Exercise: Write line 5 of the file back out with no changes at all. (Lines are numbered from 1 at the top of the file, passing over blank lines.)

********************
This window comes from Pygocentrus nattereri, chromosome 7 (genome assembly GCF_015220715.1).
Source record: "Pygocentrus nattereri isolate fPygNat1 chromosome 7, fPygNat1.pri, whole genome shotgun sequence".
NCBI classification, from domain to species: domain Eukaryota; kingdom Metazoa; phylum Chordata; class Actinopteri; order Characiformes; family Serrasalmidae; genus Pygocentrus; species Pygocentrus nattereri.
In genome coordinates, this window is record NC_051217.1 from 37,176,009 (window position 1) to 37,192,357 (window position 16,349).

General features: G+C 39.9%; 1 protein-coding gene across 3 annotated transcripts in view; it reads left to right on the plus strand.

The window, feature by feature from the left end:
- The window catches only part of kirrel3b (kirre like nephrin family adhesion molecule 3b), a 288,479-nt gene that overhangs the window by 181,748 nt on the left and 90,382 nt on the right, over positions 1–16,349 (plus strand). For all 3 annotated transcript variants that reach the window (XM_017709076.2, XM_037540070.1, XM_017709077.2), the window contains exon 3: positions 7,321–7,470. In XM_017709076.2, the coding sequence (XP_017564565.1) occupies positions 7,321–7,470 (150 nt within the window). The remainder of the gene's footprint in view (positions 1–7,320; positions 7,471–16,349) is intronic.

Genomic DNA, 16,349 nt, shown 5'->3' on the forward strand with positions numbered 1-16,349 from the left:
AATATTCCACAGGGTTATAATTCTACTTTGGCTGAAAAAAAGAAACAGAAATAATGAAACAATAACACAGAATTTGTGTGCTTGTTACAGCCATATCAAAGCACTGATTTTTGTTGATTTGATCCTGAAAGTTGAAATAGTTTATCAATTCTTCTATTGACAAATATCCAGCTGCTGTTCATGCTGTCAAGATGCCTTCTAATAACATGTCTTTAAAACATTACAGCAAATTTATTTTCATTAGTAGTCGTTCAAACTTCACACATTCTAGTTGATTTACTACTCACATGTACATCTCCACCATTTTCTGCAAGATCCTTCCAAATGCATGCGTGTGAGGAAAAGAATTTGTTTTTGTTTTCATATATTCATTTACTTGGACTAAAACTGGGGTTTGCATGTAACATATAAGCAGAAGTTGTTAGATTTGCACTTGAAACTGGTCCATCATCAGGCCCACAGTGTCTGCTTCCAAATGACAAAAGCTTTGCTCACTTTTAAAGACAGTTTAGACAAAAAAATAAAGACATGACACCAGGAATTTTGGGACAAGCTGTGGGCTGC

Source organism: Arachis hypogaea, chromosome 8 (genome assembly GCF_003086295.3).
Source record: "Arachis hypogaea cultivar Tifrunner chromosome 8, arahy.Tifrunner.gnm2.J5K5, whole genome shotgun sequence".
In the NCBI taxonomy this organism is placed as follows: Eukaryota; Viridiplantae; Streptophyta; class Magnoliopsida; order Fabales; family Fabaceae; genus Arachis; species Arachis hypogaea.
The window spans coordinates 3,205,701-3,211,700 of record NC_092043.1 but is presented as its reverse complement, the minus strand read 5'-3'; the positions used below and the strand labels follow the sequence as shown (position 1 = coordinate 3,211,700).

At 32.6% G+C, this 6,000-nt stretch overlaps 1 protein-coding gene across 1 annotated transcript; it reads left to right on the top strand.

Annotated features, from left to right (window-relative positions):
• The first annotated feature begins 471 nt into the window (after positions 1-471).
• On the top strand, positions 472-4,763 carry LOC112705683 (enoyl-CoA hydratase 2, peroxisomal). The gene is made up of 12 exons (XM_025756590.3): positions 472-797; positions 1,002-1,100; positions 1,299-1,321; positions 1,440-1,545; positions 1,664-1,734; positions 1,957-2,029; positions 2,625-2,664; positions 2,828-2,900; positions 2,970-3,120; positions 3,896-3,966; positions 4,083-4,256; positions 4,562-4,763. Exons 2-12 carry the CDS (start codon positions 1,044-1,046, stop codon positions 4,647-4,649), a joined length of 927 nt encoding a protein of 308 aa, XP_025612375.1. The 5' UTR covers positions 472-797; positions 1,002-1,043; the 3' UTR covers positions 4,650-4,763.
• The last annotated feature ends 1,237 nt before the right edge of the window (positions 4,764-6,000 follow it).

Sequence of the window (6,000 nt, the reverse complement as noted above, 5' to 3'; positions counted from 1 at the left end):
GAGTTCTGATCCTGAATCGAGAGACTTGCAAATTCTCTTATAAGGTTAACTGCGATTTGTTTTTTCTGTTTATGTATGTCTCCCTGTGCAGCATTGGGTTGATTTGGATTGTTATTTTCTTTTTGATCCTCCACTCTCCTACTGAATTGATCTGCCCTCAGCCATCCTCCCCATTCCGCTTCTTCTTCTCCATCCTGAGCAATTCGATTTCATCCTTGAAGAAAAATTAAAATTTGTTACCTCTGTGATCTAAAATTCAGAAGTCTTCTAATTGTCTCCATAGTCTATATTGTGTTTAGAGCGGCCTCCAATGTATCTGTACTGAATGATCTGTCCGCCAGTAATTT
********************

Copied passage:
General features: G+C 39.9%; 1 protein-coding gene across 3 annotated transcripts in view; it reads left to right on the plus strand.